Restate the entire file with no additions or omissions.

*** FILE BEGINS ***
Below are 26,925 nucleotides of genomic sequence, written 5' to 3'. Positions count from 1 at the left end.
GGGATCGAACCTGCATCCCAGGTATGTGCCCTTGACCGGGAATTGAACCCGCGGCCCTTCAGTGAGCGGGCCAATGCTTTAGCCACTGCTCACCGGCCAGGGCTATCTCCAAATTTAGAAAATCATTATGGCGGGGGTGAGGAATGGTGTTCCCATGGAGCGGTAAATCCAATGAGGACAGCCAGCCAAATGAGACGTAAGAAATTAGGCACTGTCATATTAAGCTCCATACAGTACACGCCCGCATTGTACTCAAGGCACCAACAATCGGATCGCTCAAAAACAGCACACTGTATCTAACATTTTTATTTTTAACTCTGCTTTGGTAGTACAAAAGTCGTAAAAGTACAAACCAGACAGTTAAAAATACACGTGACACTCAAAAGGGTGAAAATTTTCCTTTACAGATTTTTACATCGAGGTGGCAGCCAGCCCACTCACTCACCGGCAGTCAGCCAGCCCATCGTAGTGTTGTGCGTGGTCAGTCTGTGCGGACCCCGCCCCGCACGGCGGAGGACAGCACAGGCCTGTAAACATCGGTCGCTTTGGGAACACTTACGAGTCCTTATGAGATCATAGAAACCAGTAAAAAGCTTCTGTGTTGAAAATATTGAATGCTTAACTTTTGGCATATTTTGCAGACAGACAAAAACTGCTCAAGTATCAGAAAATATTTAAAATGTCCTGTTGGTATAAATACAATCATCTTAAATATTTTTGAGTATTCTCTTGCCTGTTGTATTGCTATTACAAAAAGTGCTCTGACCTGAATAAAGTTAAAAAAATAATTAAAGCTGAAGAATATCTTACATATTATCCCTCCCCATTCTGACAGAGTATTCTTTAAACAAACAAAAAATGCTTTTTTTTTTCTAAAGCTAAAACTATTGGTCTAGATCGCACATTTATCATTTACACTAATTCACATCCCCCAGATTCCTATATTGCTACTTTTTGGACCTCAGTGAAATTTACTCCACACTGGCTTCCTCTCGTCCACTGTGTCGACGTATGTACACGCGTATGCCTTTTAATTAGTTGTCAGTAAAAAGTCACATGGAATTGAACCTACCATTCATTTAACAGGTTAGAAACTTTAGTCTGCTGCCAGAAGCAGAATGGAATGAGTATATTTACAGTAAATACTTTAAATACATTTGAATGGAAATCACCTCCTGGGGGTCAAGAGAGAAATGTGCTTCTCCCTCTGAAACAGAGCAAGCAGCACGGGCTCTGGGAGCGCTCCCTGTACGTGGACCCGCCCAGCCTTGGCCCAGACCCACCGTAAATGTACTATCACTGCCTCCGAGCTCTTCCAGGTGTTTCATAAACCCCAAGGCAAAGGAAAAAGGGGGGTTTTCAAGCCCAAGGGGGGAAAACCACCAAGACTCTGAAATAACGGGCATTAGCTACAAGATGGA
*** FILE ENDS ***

Below are 26,925 nucleotides of genomic sequence, written 5' to 3'. Positions count from 1 at the left end.
GGGATCGAACCTGCATCCCAGGTATGTGCCCTTGACCGGGAATTGAACCCGCGGCCCTTCAGTGAGCGGGCCAATGCTTTAGCCACTGCTCACCGGCCAGGGCTATCTCCAAATTTAGAAAATCATTATGGCGGGGGTGAGGAATGGTGTTCCCATGGAGCGGTAAATCCAATGAGGACAGCCAGCCAAATGAGACGTAAGAAATTAGGCACTGTCATATTAAGCTCCATACAGTACACGCCCGCATTGTACTCAAGGCACCAACAATCGGATCGCTCAAAAACAGCACACTGTATCTAACATTTTTATTTTTAACTCTGCTTTGGTAGTACAAAAGTCGTAAAAGTACAAACCAGACAGTTAAAAATACACGTGACACTCAAAAGGGTGAAAATTTTCCTTTACAGATTTTTACATCGAGGTGGCAGCCAGCCCACTCACTCACCGGCAGTCAGCCAGCCCATCGTAGTGTTGTGCGTGGTCAGTCTGTGCGGACCCCGCCCCGCACGGCGGAGGACAGCACAGGCCTGTAAACATCGGTCGCTTTGGGAACACTTACGAGTCCTTATGAGATCATAGAAACCAGTAAAAAGCTTCTGTGTTGAAAATATTGAATGCTTAACTTTTGGCATATTTTGCAGACAGACAAAAACTGCTCAAGTATCAGAAAATATTTAAAATGTCCTGTTGGTATAAATACAATCATCTTAAATATTTTTGAGTATTCTCTTGCCTGTTGTATTGCTATTACAAAAAGTGCTCTGACCTGAATAAAGTTAAAAAAATAATTAAAGCTGAAGAATATCTTACATATTATCCCTCCCCATTCTGACAGAGTATTCTTTAAACAAACAAAAAATGCTTTTTTTTTTCTAAAGCTAAAACTATTGGTCTAGATCGCACATTTATCATTTACACTAATTCACATCCCCCAGATTCCTATATTGCTACTTTTTGGACCTCAGTGAAATTTACTCCACACTGGCTTCCTCTCGTCCACTGTGTCGACGTATGTACACGCGTATGCCTTTTAATTAGTTGTCAGTAAAAAGTCACATGGAATTGAACCTACCATTCATTTAACAGGTTAGAAACTTTAGTCTGCTGCCAGAAGCAGAATGGAATGAGTATATTTACAGTAAATACTTTAAATACATTTGAATGGAAATCACCTCCTGGGGGTCAAGAGAGAAATGTGCTTCTCCCTCTGAAACAGAGCAAGCAGCACGGGCTCTGGGAGCGCTCCCTGTACGTGGACCCGCCCAGCCTTGGCCCAGACCCACCGTAAATGTACTATCACTGCCTCCGAGCTCTTCCAGGTGTTTCATAAACCCCAAGGCAAAGGAAAAAGGGGGGTTTTCAAGCCCAAGGGGGGAAAACCACCAAGACTCTGAAATAACGGGCATTAGCTACAAGATGGA